The Atlantic’s recent article, The New Old Age, marks a milestone for CoGenerate (formerly Encore.org), an indication of the uptake of ideas and language we’d been working to develop, implement and disseminate for more than a decade. Written by David Brooks,...
The Latest from CoGenerate
A new documentary film, Ink & Linda, chronicles the unexpected friendship between Inksap, a Vietnamese-American street artist in his 20s, and Linda, a white modern dance teacher in her 70s. Shortly after a chance encounter brings these two together, they begin...
We’re out to show the world that older and younger people can help solve pressing problems when they work together. To that end, today we’re launching the CoGen Challenge to Advance Economic Opportunity, a partnership with the Ares Charitable Foundation to elevate...
Purpose Prize Fellow 2009
Using games he invented, Wohlfarth is fostering understanding among children of different faiths by encouraging them to bring out the best in each other.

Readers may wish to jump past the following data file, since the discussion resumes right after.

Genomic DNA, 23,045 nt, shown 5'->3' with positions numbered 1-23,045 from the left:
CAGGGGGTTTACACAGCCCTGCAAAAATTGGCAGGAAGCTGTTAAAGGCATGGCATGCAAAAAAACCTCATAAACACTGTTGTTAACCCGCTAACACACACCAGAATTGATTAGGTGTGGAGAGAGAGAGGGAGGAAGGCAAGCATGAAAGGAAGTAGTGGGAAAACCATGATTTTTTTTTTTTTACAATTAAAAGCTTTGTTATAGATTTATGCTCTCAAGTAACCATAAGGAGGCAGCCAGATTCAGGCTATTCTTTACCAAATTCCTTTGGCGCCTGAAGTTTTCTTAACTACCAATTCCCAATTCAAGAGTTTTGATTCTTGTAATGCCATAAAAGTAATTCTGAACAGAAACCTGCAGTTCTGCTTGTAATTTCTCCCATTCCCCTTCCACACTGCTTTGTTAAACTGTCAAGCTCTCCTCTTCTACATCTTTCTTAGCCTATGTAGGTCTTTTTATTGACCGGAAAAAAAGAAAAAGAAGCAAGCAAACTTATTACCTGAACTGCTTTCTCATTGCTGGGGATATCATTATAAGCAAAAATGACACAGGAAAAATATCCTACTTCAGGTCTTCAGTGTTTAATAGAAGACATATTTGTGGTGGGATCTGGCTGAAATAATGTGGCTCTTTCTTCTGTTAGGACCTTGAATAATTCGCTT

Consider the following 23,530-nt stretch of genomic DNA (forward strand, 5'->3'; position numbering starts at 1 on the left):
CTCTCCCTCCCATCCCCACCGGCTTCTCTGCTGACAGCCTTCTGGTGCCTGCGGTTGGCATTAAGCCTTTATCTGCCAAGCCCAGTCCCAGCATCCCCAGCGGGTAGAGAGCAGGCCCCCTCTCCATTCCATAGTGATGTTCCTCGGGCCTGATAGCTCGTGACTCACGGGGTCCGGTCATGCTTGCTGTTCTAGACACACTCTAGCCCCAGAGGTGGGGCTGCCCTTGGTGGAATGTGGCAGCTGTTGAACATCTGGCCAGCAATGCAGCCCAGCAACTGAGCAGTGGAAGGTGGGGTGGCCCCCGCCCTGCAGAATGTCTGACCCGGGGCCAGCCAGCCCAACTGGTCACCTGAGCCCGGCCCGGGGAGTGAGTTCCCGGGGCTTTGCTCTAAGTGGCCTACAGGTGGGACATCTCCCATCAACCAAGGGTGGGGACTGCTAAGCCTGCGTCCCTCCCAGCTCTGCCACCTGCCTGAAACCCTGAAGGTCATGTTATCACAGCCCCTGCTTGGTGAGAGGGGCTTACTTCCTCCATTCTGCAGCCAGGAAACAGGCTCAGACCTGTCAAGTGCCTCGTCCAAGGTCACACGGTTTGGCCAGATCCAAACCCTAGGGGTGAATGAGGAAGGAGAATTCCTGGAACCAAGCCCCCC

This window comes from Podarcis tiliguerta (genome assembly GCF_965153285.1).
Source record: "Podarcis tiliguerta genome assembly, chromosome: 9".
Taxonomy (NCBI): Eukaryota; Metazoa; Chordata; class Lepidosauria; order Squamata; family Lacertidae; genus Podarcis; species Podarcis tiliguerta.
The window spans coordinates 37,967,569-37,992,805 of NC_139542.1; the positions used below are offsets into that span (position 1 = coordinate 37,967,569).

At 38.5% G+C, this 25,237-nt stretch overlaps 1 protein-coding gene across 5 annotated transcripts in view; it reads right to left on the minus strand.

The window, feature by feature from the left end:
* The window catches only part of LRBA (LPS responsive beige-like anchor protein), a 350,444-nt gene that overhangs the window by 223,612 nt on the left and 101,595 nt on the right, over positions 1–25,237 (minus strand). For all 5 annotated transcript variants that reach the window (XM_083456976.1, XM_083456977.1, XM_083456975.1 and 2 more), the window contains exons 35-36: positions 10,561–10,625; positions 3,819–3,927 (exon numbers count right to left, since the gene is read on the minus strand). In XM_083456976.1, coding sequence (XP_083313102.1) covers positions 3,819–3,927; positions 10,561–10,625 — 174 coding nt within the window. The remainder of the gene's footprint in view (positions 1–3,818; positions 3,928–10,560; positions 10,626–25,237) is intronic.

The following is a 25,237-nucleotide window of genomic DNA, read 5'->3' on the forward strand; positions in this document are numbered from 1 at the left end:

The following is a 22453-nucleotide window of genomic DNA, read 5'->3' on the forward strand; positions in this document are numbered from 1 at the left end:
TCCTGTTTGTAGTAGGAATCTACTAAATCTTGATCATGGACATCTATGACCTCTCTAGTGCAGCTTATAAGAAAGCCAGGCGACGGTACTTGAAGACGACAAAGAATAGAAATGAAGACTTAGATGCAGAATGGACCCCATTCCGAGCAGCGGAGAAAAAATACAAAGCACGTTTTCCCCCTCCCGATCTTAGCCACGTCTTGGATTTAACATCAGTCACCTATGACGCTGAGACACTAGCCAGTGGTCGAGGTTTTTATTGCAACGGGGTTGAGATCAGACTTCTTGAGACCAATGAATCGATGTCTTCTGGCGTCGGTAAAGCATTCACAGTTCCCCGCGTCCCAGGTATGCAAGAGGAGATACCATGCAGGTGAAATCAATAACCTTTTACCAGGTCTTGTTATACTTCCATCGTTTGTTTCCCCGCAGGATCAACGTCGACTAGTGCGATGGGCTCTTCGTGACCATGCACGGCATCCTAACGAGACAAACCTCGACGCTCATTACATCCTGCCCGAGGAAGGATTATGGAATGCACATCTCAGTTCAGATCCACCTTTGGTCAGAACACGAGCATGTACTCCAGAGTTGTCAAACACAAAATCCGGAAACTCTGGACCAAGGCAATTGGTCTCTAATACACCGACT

Ted Wohlfarth spent the first half of his life teaching economics, studying commercial real estate markets, and coaching his children’s baseball, basketball, and soccer teams. Those experiences taught Wohlfarth there is a problem with the games that adults give children because most games create the impression that the only way to win is for someone to lose. This recognition led Wohlfarth to invent games that keep score a new way — based on economic game theory to keep score of cooperative performance. In 1995, Wohlfarth founded EnTeam Organization to bring those games, which measure cooperation on both the athletic field and in the classroom, to children in his St. Louis community. Shortly after September 11, 2001, Wohlfarth created Operation Cooperation, a program designed to bring together Muslim, Jewish, and Christian students, teachers, and parents from four St. Louis elementary schools and create social understanding by using EnTeam activities. “I felt that teaching children that they can win by working with the ‘other side’ was the key to making a more productive and peaceful world,” says Wohlfarth, 62. Operation Cooperation has served more than 900 students, teachers, and parents. At the urging of school administrators and teachers, Wohlfarth developed a high school version of Operation Cooperation and began a pilot program in January 2009. Now, Wohlfarth is working to expand Operation Cooperation to other cities.